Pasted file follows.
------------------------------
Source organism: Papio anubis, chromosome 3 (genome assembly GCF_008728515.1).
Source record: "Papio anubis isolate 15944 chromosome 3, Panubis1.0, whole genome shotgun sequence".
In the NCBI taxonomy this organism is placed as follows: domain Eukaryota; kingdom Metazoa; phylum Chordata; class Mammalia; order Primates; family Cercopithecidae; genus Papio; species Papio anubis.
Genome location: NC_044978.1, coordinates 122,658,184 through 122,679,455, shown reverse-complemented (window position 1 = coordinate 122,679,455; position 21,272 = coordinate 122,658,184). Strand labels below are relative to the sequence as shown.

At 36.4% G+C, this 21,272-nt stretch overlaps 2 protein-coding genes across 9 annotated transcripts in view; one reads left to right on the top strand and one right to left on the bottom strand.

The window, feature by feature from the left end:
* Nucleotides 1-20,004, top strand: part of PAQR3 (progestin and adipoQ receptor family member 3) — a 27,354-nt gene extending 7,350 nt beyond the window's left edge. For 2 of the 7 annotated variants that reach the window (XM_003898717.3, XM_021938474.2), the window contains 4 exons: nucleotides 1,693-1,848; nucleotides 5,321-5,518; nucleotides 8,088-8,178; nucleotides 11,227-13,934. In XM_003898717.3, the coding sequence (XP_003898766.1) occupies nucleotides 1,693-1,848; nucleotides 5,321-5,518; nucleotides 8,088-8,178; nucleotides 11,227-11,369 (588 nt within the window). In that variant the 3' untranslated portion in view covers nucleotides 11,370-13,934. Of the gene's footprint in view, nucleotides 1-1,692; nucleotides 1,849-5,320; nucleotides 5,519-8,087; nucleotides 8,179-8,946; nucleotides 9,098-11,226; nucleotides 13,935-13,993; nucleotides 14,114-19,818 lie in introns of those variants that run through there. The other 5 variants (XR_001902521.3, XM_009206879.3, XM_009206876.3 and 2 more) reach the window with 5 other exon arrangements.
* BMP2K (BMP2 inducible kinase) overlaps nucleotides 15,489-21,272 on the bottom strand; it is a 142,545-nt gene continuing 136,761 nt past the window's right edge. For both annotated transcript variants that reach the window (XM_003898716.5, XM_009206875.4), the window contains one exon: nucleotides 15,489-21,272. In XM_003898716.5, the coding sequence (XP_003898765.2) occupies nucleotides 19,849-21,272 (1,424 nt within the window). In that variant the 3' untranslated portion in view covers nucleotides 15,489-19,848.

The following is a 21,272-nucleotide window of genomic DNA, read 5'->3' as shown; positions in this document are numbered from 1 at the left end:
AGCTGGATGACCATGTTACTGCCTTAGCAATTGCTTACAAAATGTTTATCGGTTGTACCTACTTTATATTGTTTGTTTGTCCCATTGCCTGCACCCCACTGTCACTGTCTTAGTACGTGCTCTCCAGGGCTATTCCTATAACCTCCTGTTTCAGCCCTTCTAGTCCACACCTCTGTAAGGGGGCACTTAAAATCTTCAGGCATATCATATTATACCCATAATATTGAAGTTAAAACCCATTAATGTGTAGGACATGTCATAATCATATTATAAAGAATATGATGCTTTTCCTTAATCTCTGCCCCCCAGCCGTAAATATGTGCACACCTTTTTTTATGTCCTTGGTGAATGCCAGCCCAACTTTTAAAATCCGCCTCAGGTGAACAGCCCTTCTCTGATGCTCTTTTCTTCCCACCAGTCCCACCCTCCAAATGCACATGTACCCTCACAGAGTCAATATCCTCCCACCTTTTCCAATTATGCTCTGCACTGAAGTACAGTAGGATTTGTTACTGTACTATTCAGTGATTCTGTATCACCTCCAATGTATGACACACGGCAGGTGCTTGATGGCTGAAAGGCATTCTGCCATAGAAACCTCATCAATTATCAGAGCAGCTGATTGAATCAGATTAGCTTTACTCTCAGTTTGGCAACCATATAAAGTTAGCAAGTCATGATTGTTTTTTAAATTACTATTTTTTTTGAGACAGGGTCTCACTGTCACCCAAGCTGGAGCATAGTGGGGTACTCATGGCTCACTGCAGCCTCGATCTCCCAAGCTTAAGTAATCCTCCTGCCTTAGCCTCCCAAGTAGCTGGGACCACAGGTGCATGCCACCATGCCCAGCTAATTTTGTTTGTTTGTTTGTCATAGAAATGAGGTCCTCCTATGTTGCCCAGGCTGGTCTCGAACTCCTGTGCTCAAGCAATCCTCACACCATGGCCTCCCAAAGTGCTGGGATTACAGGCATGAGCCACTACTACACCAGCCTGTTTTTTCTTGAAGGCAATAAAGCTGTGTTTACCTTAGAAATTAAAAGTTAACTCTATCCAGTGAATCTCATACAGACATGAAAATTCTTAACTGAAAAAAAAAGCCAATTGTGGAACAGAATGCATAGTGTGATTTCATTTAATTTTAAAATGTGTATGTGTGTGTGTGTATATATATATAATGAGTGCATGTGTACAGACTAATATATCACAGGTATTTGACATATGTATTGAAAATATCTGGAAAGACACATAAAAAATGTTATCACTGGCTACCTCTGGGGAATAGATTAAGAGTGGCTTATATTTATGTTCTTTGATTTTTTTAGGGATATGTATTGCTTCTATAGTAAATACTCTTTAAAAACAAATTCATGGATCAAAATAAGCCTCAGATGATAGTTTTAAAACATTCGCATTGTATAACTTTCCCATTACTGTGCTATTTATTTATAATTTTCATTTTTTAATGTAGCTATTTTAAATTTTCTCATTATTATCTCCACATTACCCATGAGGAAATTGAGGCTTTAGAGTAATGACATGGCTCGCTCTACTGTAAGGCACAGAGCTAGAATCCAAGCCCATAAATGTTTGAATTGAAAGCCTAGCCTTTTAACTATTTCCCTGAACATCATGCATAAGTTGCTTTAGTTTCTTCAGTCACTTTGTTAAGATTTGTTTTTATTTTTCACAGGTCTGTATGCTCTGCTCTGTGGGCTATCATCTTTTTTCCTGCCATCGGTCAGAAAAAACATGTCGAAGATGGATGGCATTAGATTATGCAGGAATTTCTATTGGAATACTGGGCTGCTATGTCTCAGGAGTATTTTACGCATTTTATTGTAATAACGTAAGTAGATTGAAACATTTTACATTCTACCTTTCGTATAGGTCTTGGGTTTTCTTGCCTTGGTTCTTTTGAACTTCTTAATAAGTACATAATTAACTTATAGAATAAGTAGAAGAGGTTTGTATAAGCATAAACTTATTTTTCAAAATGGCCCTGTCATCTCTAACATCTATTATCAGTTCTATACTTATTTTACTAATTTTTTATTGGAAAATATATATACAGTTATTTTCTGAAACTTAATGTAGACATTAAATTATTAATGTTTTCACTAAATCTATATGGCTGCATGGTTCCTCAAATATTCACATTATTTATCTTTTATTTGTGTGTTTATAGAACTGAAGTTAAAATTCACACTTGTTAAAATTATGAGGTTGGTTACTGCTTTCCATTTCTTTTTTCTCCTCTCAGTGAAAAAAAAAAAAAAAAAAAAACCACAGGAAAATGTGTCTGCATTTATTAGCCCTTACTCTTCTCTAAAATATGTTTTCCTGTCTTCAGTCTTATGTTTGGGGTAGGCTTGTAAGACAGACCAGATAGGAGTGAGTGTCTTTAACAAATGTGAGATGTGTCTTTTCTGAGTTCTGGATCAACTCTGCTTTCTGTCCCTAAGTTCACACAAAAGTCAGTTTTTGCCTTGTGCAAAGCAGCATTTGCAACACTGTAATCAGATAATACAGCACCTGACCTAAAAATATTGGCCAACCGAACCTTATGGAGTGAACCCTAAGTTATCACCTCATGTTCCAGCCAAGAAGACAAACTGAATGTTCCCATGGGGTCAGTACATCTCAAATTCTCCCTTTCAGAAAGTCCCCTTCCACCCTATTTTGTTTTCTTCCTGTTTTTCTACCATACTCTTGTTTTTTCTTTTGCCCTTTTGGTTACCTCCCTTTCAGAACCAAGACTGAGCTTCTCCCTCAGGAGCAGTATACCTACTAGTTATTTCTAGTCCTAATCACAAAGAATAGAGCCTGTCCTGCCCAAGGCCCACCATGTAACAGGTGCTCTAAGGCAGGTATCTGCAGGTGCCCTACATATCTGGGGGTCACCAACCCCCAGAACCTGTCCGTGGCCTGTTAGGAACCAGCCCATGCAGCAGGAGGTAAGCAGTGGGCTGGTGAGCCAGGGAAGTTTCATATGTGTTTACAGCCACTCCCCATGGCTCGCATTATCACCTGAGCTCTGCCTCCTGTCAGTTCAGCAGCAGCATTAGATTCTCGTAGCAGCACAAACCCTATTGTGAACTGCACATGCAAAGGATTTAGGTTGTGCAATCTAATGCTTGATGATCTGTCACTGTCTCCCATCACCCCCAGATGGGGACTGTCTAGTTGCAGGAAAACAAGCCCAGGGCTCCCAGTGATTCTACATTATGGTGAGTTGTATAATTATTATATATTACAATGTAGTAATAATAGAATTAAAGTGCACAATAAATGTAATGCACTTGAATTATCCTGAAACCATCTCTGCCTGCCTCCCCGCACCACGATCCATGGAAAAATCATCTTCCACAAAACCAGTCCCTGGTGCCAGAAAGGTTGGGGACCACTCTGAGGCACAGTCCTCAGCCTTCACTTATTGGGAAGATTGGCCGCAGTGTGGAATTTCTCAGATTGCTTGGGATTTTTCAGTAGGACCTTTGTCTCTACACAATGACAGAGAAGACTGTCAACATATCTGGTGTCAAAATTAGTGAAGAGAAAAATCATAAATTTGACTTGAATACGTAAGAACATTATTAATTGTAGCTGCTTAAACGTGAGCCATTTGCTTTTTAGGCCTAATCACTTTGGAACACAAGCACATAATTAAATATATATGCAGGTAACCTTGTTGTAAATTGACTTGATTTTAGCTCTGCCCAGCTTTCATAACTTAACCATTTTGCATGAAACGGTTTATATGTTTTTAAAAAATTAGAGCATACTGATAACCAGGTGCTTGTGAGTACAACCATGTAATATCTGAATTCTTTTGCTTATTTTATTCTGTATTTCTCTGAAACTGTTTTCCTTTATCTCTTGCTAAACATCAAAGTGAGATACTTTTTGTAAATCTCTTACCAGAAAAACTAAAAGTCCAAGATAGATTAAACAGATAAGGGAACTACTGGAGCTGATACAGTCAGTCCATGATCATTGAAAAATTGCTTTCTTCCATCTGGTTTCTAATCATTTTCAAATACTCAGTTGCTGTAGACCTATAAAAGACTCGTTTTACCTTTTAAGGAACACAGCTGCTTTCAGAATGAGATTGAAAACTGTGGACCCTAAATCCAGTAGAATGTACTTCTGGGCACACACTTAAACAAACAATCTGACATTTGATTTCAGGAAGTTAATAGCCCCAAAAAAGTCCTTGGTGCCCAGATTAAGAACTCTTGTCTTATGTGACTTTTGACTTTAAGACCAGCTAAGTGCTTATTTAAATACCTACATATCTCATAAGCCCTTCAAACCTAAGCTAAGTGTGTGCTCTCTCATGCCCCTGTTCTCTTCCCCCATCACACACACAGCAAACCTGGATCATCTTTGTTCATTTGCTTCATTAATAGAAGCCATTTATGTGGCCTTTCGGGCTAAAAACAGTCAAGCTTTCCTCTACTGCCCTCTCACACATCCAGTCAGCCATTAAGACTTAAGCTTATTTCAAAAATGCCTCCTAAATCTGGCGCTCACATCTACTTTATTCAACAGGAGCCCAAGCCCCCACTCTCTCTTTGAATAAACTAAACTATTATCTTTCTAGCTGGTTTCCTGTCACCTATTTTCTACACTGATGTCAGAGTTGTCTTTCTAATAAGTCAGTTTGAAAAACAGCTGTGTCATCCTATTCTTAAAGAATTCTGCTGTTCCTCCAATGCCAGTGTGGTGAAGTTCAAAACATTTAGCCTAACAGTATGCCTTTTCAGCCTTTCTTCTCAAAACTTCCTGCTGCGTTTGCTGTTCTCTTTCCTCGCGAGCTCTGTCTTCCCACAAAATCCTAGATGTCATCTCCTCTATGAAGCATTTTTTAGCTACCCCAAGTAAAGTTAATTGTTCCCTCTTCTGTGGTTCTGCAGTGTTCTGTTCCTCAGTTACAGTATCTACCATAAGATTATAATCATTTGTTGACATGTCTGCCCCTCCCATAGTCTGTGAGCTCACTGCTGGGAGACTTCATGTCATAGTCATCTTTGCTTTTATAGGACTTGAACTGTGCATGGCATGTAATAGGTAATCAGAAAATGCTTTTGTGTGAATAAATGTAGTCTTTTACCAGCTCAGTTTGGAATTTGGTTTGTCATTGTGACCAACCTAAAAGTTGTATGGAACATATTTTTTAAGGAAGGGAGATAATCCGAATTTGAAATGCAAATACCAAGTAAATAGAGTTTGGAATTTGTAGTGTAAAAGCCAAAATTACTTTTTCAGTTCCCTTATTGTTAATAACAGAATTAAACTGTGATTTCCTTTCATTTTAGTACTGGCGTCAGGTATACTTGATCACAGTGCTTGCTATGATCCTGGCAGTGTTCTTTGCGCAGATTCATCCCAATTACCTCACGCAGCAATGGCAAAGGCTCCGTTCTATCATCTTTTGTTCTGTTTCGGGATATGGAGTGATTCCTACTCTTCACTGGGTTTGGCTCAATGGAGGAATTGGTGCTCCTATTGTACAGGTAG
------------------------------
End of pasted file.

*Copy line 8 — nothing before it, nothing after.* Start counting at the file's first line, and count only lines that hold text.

* BMP2K (BMP2 inducible kinase) overlaps nucleotides 15,489-21,272 on the bottom strand; it is a 142,545-nt gene continuing 136,761 nt past the window's right edge. For both annotated transcript variants that reach the window (XM_003898716.5, XM_009206875.4), the window contains one exon: nucleotides 15,489-21,272. In XM_003898716.5, the coding sequence (XP_003898765.2) occupies nucleotides 19,849-21,272 (1,424 nt within the window). In that variant the 3' untranslated portion in view covers nucleotides 15,489-19,848.